According to Shukla, most of the demand comes from the United States. Smoothies, cereals, hempseed milk, salad dressing aand biodiesel fuel are a few of the most popular uses for industrial hemp.
Protein powder is another common hemp product, Shukla said, and it's now catching on with the general public rather than being limited to its previous niche int eh bodybuilding community.
"That's where we're seeing it," Shukla said, "in the smoothie market for people's breakfasts."
Canada's 2015 hemp crop is estimated at about 100,000 acres, roughly the same size as last year's. The crop looks to offer a typical yield, despite some periods of drought in Alberta according to Shukla.
Yields between 750 and 1,000 pounds an acre are generally considered "decent," according to Shukla. Those numbers were reached last year, and she believes they'll hit them again this year.
"We're expecting decent yields based on the reports back," she said.
An estimated 90 percent of the yield has already been contracted to five key hemp processors across Canada, according to Shukla.
By Steve Elliott
The skunky aroma of marijuana in a rural southeastern Illinois town isn't a source of complaints... in fact, to most residents, it smells like money and jobs.
It's almost harvest timer in the historic town of Albion, which means a new farmland ritual is beginning amid the surrounding cornfields, reports Carla K. Johnson at the Associated Press.
Ataraxia is one of a handful of cultivation centers in Illinois, and it's the first to complete a gauntlet of state requirements. Stores in Albion can't sell liquor, but marijuana has been welcomed as a badly needed source of employment.
A t-shirt for sale in town makes light of the odd juxtaposition: it says Albion is "High and Dry." That's OK; marijuana's safer than alcohol!
"It's brought our little town to life," said Cheryl Taylor, who sells the shirts at her shop on the square.
The history-making cannabis crop is being cut and dried behind the locked doors of a giant warehouse down a country road, behind the New Holland tractor dealer and the Pioneer seed plant. By mid-October, strains including Blue Dream, OG Kush, Death Star and White Poison will be turned into oils, creams, flowers for smoking, and edibles.
By Steve Elliott
Two cannabis users in Colorado -- one of them a medical marijuana patient with a brain tumor -- have sued the largest pot grower in the state for allegedly using a potentially dangerous pesticide on the weed they later purchased.
Brandan Flores and Brandie Larrabee have brought a lawsuit against LivWell Inc., seeking class-action status and alleging the company has for years inappropriately used Eagle 20, a harsh fungicide containing myclobutanil, report David Migoya and Ricardo Baca at The Denver Post.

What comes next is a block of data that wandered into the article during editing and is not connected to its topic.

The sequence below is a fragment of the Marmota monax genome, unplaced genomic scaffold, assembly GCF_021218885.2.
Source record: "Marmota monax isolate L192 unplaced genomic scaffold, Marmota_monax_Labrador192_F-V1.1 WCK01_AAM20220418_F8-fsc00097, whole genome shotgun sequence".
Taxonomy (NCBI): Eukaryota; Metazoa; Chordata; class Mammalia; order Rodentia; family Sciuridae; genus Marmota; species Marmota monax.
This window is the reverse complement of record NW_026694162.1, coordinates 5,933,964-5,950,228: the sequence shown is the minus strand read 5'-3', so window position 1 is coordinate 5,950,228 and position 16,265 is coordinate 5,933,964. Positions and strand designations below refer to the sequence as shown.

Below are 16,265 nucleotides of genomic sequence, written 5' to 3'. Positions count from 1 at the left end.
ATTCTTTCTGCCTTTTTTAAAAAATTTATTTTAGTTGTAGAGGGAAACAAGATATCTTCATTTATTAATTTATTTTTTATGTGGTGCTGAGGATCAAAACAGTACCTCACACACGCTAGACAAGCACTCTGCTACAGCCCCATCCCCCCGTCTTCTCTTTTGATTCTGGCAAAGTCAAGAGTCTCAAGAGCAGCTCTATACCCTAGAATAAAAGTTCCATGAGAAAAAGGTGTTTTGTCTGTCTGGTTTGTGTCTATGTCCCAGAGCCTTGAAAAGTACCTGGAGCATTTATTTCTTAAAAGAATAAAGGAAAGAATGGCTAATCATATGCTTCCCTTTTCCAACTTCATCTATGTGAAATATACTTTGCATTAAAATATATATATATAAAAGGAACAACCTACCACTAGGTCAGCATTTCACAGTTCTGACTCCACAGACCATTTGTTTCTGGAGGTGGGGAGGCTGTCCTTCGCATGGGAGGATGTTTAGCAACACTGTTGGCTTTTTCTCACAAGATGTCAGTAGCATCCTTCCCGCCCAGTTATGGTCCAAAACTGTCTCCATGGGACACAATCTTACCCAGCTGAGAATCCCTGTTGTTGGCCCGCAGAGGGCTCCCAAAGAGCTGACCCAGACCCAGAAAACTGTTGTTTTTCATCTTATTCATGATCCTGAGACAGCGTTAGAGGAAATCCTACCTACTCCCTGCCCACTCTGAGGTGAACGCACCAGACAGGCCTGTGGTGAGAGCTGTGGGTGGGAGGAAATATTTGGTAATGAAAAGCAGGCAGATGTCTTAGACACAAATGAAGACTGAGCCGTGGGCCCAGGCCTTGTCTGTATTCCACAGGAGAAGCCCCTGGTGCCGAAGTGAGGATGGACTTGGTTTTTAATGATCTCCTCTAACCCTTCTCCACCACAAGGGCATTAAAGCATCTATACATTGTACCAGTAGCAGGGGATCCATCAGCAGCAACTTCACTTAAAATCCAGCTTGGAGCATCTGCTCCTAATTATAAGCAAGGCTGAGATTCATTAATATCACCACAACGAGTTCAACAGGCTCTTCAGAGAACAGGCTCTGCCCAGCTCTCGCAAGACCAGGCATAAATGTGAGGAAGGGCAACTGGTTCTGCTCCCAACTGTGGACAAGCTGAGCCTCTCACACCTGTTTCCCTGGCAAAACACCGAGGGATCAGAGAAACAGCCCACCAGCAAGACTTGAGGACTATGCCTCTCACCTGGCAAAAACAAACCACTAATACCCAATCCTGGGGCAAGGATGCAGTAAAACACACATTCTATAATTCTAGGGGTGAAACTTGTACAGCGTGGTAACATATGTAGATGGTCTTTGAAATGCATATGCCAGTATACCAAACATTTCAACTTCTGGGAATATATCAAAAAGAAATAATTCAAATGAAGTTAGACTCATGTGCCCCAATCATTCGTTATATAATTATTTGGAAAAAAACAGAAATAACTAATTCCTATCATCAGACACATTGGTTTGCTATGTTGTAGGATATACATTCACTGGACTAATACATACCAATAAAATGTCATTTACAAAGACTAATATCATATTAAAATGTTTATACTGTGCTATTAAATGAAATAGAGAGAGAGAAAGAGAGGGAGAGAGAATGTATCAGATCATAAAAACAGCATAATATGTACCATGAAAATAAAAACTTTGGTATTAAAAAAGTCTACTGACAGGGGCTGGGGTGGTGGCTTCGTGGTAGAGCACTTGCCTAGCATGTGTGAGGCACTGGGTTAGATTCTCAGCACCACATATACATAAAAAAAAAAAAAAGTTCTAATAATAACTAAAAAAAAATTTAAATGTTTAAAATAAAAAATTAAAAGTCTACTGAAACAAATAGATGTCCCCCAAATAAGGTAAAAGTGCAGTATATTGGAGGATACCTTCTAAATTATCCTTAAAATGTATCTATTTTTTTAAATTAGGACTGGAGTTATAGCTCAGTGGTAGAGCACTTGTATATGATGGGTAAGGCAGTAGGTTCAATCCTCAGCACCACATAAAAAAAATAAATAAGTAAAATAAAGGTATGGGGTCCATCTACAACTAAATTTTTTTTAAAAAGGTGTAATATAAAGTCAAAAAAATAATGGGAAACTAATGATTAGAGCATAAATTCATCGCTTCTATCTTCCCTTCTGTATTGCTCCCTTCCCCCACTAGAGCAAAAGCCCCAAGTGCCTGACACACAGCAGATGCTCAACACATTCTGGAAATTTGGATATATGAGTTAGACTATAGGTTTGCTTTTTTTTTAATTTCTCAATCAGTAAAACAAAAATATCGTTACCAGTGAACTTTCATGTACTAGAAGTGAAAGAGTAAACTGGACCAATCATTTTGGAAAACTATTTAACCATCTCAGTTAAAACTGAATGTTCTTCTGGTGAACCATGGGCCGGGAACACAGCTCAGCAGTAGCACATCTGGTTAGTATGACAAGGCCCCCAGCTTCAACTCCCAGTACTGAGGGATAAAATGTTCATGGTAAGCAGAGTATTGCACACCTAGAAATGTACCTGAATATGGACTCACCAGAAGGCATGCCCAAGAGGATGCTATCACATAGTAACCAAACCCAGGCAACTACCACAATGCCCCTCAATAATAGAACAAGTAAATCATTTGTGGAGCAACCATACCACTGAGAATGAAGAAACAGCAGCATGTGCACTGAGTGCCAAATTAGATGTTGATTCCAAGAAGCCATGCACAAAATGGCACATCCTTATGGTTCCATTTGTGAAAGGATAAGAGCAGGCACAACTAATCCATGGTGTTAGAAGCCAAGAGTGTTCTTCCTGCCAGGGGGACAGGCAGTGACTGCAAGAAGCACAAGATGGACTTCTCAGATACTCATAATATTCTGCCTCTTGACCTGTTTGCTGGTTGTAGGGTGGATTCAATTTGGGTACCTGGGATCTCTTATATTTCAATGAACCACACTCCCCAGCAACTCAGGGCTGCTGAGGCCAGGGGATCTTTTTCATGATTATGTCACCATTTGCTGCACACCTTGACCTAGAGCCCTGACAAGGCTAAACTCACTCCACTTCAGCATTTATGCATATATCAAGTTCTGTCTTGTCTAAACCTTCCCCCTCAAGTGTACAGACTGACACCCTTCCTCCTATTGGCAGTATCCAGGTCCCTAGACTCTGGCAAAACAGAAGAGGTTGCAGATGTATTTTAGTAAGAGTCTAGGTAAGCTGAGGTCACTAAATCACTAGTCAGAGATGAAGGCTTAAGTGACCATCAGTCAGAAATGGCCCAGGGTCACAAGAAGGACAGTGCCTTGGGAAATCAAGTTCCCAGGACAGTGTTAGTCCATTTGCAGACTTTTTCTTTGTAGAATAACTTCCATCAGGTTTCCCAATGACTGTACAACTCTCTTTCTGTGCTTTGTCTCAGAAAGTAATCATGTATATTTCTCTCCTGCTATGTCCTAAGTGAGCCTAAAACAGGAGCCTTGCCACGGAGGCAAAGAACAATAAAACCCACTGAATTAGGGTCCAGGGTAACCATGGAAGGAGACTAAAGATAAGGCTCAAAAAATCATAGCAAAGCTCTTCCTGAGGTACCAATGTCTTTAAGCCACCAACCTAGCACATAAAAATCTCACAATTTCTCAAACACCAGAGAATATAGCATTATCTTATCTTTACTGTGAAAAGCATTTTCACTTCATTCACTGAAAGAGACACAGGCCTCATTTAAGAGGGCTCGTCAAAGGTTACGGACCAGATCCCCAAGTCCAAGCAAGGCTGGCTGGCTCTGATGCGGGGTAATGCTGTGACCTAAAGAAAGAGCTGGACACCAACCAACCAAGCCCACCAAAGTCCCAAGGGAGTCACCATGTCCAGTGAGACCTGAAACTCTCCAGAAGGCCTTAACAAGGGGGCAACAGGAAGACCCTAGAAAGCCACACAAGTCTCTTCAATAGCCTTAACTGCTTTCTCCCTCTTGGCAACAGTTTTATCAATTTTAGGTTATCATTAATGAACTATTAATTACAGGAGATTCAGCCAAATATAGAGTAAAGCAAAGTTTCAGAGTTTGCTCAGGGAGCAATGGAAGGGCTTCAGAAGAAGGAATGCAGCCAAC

Neither Flores, who lives in Denver, nor Larrabee, who lives in Grand Junction, claim they were sickened from using the marijuana they got at LivWell, but both say they wouldn't have used it if they had known it was treated with Eagle 20.
"In a larger sense they're saying the marijuana industry can't go on unchecked and someone has to do something to stop these people from using Eagle 20 and other harmful pesticides," said attorney Steven Woodrow, representing Flores and Larrabee.
The two are asking for unspecified financial damages for money they overspent to buy cananbis they said should have been discounted because of the pesticide. The 40-page lawsuit, filed on Monday in Denver District Court, says the fungicide myclobutanil, when heated, produces "poisonous hydrogen cyanide" and alleges that consumers who smoke marijuana treated with Eagle 20 ingest the gas.
By Steve Elliott
Colorado regulators have known since 2012 that some marijuana in the state is grown with dangerous pesticides, but pressure from the cannabis industry and lack of guidance from the federal government delayed their regulatory attempts, and they ultimately decided on a less restrictive approach than originally planned.
Three years of emails and records, along with dozens of interviews, show state regulators struggled with the issue while the marijuana industry protested that proposed pesticide limits would leave their crops vulnerable to parasites and disease, report David Migoya and Ricardo Baca at The Denver Post.
As state officials were preparing a list of allowable pesticides on marijuana last year, officials at the Colorado Department of Agriculture stopped the process -- under pressure from the cannabis industry, according to The Post.
"This list has been circulated among marijuana producers and has been met with considerable opposition because of its restrictive nature," wrote Mitch Yergert, the CDA's plant industry director, shortly after the April 2014 decision. "There is an inherent conflict with the marijuana growers' desire to use pesticides other than those" that are least restrictive.